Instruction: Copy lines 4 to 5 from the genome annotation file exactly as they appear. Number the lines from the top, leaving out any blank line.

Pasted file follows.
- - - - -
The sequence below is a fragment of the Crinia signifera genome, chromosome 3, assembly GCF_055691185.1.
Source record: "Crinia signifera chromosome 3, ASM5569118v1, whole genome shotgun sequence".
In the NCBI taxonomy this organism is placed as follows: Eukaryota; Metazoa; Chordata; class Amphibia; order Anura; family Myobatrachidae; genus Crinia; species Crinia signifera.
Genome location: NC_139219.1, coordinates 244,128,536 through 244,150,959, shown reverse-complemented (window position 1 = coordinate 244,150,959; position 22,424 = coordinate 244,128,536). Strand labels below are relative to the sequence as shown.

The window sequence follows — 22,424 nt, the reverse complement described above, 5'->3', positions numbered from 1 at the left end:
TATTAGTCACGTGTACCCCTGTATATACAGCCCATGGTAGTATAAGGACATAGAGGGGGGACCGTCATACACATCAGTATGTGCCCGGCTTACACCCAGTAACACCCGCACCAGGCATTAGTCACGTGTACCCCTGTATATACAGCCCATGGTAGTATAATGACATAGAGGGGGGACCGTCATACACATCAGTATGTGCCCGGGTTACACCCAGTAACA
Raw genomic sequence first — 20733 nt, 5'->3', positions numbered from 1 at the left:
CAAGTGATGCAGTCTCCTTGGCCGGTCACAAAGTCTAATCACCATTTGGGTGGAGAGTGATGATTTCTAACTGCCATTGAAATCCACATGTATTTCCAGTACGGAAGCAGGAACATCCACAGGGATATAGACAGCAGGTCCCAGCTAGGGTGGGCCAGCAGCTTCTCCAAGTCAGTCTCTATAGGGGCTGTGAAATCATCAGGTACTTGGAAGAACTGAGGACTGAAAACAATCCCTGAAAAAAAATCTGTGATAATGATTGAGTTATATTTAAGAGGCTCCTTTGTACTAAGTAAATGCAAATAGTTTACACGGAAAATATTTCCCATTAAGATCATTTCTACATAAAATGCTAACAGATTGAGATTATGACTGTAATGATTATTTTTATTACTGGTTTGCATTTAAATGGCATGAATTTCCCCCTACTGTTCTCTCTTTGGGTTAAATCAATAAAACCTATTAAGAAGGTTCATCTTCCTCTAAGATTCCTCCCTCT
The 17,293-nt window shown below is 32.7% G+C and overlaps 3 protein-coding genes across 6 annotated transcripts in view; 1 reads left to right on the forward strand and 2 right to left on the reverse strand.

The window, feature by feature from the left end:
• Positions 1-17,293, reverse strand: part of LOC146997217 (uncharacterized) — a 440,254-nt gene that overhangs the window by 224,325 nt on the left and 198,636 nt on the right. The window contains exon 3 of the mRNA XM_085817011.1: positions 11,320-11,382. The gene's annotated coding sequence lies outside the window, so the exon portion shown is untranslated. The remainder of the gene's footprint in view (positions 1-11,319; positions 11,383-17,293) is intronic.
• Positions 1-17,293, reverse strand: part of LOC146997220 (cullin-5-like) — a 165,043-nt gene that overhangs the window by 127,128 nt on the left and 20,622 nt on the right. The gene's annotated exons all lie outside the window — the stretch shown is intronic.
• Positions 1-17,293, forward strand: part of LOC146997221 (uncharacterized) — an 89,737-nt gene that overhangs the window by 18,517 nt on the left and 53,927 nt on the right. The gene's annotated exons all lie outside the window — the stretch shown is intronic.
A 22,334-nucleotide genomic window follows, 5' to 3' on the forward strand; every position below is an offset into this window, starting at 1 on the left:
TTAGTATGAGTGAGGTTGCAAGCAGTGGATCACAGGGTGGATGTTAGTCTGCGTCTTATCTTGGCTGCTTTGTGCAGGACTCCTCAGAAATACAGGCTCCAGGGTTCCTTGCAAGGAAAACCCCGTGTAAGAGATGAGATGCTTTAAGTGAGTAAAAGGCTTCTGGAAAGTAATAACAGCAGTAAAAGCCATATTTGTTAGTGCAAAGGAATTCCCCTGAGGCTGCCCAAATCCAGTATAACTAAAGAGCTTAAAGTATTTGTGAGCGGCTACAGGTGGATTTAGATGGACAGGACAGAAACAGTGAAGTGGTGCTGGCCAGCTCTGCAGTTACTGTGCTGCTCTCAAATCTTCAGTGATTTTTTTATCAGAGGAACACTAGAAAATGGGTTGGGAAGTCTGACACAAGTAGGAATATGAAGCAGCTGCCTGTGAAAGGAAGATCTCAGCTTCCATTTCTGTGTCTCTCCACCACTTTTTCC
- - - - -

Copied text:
Genome location: NC_139219.1, coordinates 244,128,536 through 244,150,959, shown reverse-complemented (window position 1 = coordinate 244,150,959; position 22,424 = coordinate 244,128,536). Strand labels below are relative to the sequence as shown.

The window sequence follows — 22,424 nt, the reverse complement described above, 5'->3', positions numbered from 1 at the left end: